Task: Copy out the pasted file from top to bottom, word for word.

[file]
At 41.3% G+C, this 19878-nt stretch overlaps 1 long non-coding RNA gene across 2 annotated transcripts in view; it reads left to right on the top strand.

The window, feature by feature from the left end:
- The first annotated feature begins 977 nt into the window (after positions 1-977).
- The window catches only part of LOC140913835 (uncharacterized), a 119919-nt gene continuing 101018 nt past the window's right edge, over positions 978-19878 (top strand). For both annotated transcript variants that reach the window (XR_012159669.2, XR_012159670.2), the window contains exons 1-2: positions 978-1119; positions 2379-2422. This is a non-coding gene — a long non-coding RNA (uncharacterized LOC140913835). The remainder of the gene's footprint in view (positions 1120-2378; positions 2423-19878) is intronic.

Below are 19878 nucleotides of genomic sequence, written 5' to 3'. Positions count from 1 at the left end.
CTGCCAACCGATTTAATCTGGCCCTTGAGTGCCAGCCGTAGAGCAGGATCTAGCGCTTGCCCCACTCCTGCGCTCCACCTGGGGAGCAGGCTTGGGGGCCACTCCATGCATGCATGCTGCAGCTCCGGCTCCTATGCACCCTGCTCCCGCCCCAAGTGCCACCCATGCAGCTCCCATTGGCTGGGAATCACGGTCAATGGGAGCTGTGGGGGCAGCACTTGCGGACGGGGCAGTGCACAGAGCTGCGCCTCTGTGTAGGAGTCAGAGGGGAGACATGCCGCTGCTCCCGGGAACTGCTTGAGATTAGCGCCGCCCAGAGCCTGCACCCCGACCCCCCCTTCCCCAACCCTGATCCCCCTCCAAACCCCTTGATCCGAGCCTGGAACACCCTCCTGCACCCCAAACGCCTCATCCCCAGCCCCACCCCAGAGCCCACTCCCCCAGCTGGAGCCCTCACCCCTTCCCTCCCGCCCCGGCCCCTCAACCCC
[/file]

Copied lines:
At 41.3% G+C, this 19878-nt stretch overlaps 1 long non-coding RNA gene across 2 annotated transcripts in view; it reads left to right on the top strand.

The window, feature by feature from the left end:
- The first annotated feature begins 977 nt into the window (after positions 1-977).
- The window catches only part of LOC140913835 (uncharacterized), a 119919-nt gene continuing 101018 nt past the window's right edge, over positions 978-19878 (top strand). For both annotated transcript variants that reach the window (XR_012159669.2, XR_012159670.2), the window contains exons 1-2: positions 978-1119; positions 2379-2422. This is a non-coding gene — a long non-coding RNA (uncharacterized LOC140913835). The remainder of the gene's footprint in view (positions 1120-2378; positions 2423-19878) is intronic.

Below are 19878 nucleotides of genomic sequence, written 5' to 3'. Positions count from 1 at the left end.
CTGCCAACCGATTTAATCTGGCCCTTGAGTGCCAGCCGTAGAGCAGGATCTAGCGCTTGCCCCACTCCTGCGCTCCACCTGGGGAGCAGGCTTGGGGGCCACTCCATGCATGCATGCTGCAGCTCCGGCTCCTATGCACCCTGCTCCCGCCCCAAGTGCCACCCATGCAGCTCCCATTGGCTGGGAATCACGGTCAATGGGAGCTGTGGGGGCAGCACTTGCGGACGGGGCAGTGCACAGAGCTGCGCCTCTGTGTAGGAGTCAGAGGGGAGACATGCCGCTGCTCCCGGGAACTGCTTGAGATTAGCGCCGCCCAGAGCCTGCACCCCGACCCCCCCTTCCCCAACCCTGATCCCCCTCCAAACCCCTTGATCCGAGCCTGGAACACCCTCCTGCACCCCAAACGCCTCATCCCCAGCCCCACCCCAGAGCCCACTCCCCCAGCTGGAGCCCTCACCCCTTCCCTCCCGCCCCGGCCCCTCAACCCC